Today, a new group of Gretchen’s students came to work with the 2nd graders.  Last time, most 2nd graders went through their lists of questions and answered them with their own thinking.  Today’s focus was to move to researching online and in books as well as developing next steps.

Geniuscon Day 2 (11)

I loved walking around and seeing some of the online reading that students were doing with their partners.

I also loved seeing how the UGA students interacted with the 2nd graders and how they helped to keep our students focused and thinking.  Of course, the UGA students learned a lot too about how much our students know about using technology.

Geniuscon Day 2 (8) Geniuscon Day 2 (12)

Some of those next steps involved created Google form surveys that could be emailed out.  Some students crafted emails to send out to the lunchroom or the principal.  We asked students to wait before sending anything out.  The main reason in doing this was to spend a little more time thinking through the content of the email or the survey.  For example, one student had one question in her Google form asking students if they would like more access to the 3D printer.  She was ready to send it out, but after talking with me, she realized that if students wanted access to the 3D printer, we would have no idea what they wanted to do with it.  Our conversation pushed her to think more about her survey before sending it out.  Similar conversations were taking place all over the library.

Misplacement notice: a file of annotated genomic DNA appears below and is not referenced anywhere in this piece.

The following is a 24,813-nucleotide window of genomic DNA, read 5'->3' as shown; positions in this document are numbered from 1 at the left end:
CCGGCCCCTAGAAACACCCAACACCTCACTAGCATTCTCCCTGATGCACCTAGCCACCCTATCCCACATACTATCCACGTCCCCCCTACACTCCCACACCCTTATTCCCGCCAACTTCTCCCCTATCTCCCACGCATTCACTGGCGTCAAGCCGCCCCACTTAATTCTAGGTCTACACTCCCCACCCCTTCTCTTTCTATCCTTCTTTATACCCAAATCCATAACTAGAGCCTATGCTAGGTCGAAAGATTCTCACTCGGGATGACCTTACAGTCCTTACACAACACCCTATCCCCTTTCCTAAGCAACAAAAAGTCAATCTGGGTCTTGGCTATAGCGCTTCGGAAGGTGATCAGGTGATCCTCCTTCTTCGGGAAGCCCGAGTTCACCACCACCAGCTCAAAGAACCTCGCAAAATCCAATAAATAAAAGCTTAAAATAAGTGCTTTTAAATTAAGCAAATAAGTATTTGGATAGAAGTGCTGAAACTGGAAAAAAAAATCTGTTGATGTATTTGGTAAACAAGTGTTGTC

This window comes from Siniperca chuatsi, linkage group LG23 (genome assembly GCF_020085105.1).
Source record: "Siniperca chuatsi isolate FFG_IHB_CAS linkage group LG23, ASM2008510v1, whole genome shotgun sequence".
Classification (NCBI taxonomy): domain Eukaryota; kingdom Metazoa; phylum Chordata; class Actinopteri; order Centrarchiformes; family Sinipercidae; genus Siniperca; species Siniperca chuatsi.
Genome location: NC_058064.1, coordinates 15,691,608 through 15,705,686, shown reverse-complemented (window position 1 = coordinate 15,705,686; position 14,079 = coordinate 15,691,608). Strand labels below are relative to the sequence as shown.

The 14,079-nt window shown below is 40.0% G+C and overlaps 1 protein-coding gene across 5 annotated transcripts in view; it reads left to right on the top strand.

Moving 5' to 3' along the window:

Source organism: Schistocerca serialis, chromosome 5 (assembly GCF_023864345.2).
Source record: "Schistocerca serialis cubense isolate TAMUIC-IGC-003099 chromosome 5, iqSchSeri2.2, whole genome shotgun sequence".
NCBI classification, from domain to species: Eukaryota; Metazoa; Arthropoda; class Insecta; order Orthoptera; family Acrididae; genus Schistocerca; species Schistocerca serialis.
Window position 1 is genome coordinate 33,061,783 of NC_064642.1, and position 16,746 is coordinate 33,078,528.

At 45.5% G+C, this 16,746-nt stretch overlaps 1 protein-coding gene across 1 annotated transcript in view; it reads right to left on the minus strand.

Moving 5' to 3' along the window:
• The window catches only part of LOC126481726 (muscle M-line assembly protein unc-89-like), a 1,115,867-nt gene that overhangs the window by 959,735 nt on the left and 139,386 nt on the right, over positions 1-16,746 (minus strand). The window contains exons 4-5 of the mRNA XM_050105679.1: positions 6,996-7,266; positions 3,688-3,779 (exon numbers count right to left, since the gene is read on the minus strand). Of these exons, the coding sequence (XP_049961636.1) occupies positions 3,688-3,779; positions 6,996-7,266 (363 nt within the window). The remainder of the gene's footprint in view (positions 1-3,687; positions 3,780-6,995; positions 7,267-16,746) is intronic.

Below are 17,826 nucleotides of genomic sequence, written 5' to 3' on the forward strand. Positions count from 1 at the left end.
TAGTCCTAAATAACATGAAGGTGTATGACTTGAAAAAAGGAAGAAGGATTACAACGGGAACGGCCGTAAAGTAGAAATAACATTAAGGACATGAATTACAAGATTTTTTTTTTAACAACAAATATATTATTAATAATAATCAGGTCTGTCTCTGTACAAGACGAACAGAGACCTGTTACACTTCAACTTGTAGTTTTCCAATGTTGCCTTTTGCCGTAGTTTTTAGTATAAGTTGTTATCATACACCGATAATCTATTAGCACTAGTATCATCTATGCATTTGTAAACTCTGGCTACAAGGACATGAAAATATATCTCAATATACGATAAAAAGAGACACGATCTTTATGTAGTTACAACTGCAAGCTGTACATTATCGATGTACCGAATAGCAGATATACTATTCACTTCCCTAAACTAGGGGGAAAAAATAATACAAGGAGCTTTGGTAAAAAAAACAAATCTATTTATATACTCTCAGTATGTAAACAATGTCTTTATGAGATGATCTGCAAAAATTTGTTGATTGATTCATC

Geniuscon Day 2 (9) Geniuscon Day 2 (5) Geniuscon Day 2 (4) Geniuscon Day 2 (3) Geniuscon Day 2 (2)

At the end, Caitlin pulled her class together to debrief what they had accomplished.

Catilin’s students will continue working on this project and our UGA partners will return again.